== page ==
THE RISE AND FALL OF LADY MACBETH
Lady Macbeth's character is one of complexity; slowly, but continuously changing throughout the play. What begins as a struggle for power and a longing to shred her femininity turns Lady Macbeth into what she fears most - a guilt ridden weakling.
In the beginning ( I, v, 43-54) , we see Lady Macbeth reacting to the news of her husbands success and King Duncan's visit. This ignites her lust for power. In the quote "...unsex me here, / And fill me from the crown to the toe top full/ Of direst cruelty! make thick my blood;.../ Come thick night,/ And pall thee in the dunnest smoke of hell,/ That my keen knife see not the wound it makes," Lady Macbeth talks of wanting all of the cold blooded aspects of "manliness" so she can kill King Duncan with no remorse - she sees herself as having these qualities more than her husband, and because of this, in a sense, wishes to shed her womanhood.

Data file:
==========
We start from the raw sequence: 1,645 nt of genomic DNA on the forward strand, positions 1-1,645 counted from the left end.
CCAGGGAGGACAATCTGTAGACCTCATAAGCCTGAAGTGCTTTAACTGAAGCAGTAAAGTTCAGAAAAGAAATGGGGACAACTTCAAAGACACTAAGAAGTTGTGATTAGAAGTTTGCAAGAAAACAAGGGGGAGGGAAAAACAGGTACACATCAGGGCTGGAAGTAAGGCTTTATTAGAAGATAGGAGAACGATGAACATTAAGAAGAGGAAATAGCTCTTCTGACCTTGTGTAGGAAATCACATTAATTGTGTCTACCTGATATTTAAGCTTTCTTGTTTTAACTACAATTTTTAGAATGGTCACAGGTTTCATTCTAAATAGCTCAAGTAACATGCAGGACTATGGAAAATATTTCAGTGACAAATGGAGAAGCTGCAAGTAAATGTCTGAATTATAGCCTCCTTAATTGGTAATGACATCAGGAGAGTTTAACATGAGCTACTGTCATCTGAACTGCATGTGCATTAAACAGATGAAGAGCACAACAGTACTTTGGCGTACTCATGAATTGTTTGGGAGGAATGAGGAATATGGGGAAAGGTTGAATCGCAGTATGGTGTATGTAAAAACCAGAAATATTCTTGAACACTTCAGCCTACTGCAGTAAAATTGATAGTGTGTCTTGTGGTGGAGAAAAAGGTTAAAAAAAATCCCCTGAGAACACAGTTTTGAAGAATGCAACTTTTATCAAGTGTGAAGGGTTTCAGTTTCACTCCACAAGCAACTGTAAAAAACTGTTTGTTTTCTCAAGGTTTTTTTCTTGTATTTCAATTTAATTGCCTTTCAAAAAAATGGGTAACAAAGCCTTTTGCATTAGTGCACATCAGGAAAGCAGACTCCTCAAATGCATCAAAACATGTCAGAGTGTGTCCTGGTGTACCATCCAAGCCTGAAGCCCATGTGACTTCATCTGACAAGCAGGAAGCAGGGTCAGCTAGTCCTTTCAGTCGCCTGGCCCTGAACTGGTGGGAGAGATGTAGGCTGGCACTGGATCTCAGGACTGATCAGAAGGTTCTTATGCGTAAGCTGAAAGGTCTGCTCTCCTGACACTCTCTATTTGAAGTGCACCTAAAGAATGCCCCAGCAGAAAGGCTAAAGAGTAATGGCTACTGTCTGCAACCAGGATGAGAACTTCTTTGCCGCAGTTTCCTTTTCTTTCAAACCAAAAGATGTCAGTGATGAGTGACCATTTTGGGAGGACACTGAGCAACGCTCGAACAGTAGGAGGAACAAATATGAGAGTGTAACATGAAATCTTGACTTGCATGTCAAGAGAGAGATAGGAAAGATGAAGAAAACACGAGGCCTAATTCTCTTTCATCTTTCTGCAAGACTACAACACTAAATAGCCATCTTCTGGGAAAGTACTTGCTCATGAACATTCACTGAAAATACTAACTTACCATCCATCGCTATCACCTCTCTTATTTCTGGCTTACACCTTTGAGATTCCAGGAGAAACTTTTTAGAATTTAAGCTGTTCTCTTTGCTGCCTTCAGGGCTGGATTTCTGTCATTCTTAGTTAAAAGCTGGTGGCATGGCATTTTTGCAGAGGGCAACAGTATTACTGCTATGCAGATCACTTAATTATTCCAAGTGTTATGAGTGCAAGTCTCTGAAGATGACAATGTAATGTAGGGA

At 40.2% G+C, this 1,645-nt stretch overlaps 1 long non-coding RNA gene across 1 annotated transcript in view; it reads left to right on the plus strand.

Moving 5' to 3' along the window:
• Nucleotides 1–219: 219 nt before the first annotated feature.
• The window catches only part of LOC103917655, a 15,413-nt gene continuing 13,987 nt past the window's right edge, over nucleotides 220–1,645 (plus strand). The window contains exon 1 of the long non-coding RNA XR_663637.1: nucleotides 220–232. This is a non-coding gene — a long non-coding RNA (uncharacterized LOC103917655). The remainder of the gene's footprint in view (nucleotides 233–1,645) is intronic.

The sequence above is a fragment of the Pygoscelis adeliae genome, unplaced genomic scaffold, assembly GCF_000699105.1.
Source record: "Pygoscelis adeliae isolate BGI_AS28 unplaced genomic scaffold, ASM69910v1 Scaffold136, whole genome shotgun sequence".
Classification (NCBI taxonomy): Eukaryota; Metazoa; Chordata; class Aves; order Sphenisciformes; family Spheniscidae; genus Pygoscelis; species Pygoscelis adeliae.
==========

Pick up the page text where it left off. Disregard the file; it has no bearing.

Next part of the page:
We can see this ruthless nature more in depth in the quote "I would, while it was smiling in my face,/ Have pluck'd my nipple from his boneless gums,/ and dash'd the brains out, had I so sworn as you/ Have done to this" (I,vii,56-59) She is obviously a very bitter female, frequently referring to her role as a woman, both physically and emotionally in negative ways. In the above quote, Lady Macbeth is commenting on her husband's lack of gall, stating, that quite frankly, she would make a better man than he.
Although still a very strong woman, we see the first signs of weakness in Lady's Macbeth's character in Act II, Scene ii, 12-13. She says, "Had he not resembled/ My father as he...